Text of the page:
‘Alan Vallis at OXO’ was established in 1997; situated on the second floor, Alan’s gallery overlooks the OXO courtyard on the south side of the building. As a consequence of Alan’s travels,   his jewellery designs are often inspired by the craftsmanship and expertise of the countries visited and particularly their objects from Antiquity.
“My ‘Stacking Rings’ are influenced by the decorative patterns, textures and colours of the Middle East, whilst my ‘Coiled Rings’ were inspired by the box construction techniques of the Shakers  of North America.”
Alan’s interest in diving has introduced a recurring marine theme in his work; textured and pierced forms reminiscent of shells and pebbles eroded by the action of the sea.
The success of Oxo Tower highlights a common problem: in order to thrive, artists, crafters and designers need dedicated studio space. It’s a universal problem. The December 2014 edition of The Art Newspaper carried a story about artists in New York being forced out of the city because of massive rent hikes. The irony of course is that once artists populate an area it becomes a sought after place to live and rents shoot up. Detroit is now the place to go if you want good studio space, because the rents are dirt cheap.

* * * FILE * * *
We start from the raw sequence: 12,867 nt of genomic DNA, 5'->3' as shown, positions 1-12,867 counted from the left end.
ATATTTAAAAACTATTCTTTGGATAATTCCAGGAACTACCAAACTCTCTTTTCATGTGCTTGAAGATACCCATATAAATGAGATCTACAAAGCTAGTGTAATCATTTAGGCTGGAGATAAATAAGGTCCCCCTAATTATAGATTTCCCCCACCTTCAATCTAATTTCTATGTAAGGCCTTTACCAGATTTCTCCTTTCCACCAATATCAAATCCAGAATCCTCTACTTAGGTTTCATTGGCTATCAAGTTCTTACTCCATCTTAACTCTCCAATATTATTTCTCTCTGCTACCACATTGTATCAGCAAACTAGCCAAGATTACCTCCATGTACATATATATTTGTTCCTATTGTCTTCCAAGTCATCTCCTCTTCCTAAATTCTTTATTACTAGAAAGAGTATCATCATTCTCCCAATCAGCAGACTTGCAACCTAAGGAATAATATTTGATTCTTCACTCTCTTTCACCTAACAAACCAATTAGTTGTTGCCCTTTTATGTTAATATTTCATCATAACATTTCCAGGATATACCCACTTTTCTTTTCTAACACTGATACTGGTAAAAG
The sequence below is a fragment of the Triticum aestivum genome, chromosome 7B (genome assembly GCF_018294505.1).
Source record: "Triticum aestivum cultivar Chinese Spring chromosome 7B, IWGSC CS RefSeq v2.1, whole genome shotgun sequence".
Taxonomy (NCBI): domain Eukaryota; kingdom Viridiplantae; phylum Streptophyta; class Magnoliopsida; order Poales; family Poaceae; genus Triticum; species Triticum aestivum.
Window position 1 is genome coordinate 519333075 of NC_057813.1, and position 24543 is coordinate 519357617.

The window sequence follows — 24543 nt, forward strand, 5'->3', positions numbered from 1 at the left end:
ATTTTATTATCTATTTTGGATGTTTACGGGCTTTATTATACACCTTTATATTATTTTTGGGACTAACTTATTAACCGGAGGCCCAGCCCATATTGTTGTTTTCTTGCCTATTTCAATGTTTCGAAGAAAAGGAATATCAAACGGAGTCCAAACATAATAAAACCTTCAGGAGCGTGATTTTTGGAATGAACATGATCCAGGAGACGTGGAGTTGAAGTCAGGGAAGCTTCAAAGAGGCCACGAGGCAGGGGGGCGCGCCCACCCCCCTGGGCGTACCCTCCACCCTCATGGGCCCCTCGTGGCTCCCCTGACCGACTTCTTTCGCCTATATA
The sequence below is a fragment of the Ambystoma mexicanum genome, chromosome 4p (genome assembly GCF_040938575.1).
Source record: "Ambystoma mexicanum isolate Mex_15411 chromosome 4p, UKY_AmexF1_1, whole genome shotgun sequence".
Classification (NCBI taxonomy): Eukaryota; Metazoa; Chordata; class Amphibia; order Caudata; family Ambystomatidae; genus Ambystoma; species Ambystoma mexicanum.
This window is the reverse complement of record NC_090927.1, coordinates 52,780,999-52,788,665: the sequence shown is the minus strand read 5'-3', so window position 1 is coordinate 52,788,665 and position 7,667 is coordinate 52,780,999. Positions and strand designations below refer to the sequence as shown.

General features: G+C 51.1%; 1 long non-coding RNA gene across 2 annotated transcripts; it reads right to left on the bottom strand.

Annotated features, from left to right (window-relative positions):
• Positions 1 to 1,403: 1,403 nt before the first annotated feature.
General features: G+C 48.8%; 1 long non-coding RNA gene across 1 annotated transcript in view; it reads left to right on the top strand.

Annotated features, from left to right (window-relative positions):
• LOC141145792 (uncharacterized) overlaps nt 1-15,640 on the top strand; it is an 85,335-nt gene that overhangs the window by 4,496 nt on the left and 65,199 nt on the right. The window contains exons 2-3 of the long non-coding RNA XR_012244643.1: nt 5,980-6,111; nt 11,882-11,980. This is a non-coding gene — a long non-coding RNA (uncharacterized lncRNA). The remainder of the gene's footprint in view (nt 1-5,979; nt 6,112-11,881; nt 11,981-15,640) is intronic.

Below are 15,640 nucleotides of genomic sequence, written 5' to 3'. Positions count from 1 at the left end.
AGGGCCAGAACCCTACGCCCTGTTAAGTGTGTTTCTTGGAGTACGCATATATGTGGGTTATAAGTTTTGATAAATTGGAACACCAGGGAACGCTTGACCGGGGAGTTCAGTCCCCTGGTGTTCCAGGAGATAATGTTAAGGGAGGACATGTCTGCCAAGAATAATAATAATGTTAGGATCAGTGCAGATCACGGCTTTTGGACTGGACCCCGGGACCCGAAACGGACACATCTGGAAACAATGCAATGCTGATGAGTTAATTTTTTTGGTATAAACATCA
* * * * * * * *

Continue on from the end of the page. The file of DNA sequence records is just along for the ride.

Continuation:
Ricardo’s Law of Rent* states ‘the rental value of  a land site is equal to the economic advantage obtained by using the site in its most productive use.’ This is why land always goes to the highest bidder, regardless of the wants, needs, aspirations or wellbeing of the wider community. This is the economic law which was turned on its head by Coin Street Community Builders, and just look at  the outcome.
Everyone who lives in, works in, or just visits the Coin Street area – 13 acres of land beside the River Thames – can now profit from the natural bounty of the location, including the artists, crafters and designers who work there. Artists, crafters and designers contribute much to the wellbeing of society. With ready access to affordable space they could give so much more.

*David Ricardo was a classical economist and contemporary of Adam Smith.

Ted Bowman